In February 2009, the new Obama Administration and Congress enacted the American Recovery and Reinvestment Act (ARRA) to arrest the economy’s plunge.  By design, ARRA added to the deficit.  Since then, policymakers have enacted several other measures — including tax cuts for businesses, temporary aid to states, a partial payroll-tax holiday for workers, and further extensions of unemployment benefits — to spur recovery and aid the unemployed.  By our reckoning, the combination of ARRA and these other measures accounts for $1.7 trillion (including $0.3 trillion in associated debt-service costs) of the $10 trillion in deficits over the 2009-2019 period.  Their effects were highly concentrated in 2009 through 2012, and boosted the economy during its most vulnerable period.[6]

Tax Cuts, War Costs Do Lasting Harm to Budget Outlook

Some commentators blame major legislation adopted since 2008 — the stimulus bill and other recovery measures and the financial rescues — for today’s record deficits.  Yet those costs pale next to other policies enacted since 2001 that have swollen the deficit and that have lasting effects.

Just two policies dating from the Bush Administration — tax cuts and the wars in Iraq and Afghanistan — accounted for over $500 billion of the deficit in 2009 and will account for nearly $6 trillion in deficits in 2009 through 2019 (including associated debt-service costs of $1.4 trillion).  By 2019, we estimate that these two policies will account for almost half — over $8 trillion — of the $17 trillion in debt that will be owed under current policies.[7]   (See Figure 2.)  These impacts easily dwarf the stimulus and financial rescues, which will account for less than $2 trillion (just over 10 percent) of the debt at that time.  Furthermore, unlike those temporary costs, these inherited policies do not fade away as the economy recovers.[8]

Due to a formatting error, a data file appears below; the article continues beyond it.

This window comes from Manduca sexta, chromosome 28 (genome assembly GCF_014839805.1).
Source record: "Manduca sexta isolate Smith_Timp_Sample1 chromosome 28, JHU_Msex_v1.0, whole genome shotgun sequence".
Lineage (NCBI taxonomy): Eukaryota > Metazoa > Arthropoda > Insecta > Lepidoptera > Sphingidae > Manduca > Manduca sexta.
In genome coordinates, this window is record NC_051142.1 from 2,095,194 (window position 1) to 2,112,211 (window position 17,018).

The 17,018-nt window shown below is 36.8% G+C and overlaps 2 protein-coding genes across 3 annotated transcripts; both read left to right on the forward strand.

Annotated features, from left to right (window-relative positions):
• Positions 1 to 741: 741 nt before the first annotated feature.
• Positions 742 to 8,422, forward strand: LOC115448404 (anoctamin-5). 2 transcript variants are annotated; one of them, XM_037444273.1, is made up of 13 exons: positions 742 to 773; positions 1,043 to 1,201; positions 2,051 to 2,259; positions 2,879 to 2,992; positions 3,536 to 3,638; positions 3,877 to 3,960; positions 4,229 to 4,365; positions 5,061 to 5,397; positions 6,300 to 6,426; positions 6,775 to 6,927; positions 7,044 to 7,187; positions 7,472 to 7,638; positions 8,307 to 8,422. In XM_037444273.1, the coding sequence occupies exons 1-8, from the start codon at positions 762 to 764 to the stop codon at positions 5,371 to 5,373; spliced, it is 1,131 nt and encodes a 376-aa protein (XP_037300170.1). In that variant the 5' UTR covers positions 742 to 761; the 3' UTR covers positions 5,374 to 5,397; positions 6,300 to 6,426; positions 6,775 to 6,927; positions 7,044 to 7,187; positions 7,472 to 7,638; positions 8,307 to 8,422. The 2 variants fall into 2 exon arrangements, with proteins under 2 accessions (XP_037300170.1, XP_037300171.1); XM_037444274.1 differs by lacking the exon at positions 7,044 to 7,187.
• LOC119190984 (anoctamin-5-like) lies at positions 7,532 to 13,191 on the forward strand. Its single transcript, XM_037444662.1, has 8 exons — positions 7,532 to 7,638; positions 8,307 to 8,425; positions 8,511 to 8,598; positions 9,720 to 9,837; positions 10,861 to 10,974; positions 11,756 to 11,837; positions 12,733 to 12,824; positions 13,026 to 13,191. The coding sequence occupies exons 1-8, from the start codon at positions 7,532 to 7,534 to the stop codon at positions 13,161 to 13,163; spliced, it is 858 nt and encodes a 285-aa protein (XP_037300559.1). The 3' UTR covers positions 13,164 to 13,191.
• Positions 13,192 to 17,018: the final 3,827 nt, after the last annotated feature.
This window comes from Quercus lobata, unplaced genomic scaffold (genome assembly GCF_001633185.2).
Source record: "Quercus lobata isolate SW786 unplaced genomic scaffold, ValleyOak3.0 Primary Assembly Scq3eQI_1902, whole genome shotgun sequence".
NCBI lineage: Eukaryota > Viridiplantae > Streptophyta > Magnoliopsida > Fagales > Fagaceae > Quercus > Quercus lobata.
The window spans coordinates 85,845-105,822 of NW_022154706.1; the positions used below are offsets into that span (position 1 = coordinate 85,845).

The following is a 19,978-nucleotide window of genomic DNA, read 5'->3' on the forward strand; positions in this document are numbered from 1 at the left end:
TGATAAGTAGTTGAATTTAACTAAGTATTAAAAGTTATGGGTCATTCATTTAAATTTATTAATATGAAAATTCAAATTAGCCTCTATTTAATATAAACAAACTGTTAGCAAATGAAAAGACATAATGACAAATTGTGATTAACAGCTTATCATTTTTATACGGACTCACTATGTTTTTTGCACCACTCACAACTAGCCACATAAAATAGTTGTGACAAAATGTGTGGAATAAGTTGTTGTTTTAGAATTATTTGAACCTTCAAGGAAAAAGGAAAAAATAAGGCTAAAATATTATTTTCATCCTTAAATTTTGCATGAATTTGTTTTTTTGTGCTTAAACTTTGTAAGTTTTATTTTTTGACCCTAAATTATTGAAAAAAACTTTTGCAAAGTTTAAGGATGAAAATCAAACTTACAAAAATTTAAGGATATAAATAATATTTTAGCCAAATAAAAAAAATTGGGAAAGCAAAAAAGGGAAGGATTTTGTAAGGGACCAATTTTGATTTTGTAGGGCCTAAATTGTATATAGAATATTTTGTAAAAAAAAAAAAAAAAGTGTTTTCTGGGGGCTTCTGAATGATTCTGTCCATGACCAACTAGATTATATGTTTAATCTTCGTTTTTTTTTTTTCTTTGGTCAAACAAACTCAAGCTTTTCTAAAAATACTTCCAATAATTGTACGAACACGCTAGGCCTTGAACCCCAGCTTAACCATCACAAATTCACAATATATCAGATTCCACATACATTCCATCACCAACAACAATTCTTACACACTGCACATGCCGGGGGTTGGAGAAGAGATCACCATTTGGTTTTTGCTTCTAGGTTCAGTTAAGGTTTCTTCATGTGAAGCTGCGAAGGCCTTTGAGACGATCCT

Without the economic downturn and the fiscal policies of the previous Administration, the budget would be roughly in balance in this decade.  Even if we regard the economic downturn as unavoidable, we would have entered it with a much smaller debt — allowing us to absorb the recession’s damage to the budget and the cost of economic recovery measures, while keeping debt comfortably below 50 percent of GDP, as Figure 2 suggests.  That would have put the nation on a much sounder footing to address the demographic challenges and the cost pressures in health care that darken the long-run fiscal outlook.

Technical Note

Baseline projections depict the likely path of the federal budget under specific assumptions about current policies.  We base our estimates on CBO’s latest ten-year projections of the budget outlook, published in February 2013, with several adjustments to reflect what will happen if current tax and spending policies — which sometimes diverge from current laws — continue.

Specifically, our baseline includes the budgetary effects of continuing temporary tax cuts — the so-called “normal tax extenders,” such as the research and development tax credit, as well as several expansions in refundable tax credits slated to expire after 2017.  Our baseline also assumes the effects of continuing to defer scheduled cuts in payments for Medicare providers (including a 25 percent cut scheduled for 2014), as has routinely occurred in recent years, and freezing reimbursements at today’s rates instead.  We also account for a gradual phase-down of operations in Iraq and Afghanistan and a decline in emergency disaster-relief funding from 2013’s unusually high levels.  Finally, we assume that the automatic spending reductions (or “sequestration”) scheduled to take place starting in March 2013 will be cancelled.  We do, however, assume compliance with the discretionary spending caps enacted in the Budget Control Act of 2011 as amended.  In all cases we based our adjustments on estimates published by CBO.[9]

Table 1
Selected Components of Deficits Under Current Policies, Through 2019